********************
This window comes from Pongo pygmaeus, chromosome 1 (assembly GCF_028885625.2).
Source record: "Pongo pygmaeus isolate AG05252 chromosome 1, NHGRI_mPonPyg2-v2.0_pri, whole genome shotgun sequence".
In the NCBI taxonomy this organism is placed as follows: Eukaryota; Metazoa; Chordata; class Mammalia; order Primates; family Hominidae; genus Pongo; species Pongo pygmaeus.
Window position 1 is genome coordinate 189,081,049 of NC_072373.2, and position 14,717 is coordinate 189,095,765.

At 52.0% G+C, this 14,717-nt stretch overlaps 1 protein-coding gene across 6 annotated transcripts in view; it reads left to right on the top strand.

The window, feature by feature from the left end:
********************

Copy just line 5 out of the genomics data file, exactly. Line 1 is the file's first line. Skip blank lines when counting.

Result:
At 52.0% G+C, this 14,717-nt stretch overlaps 1 protein-coding gene across 6 annotated transcripts in view; it reads left to right on the top strand.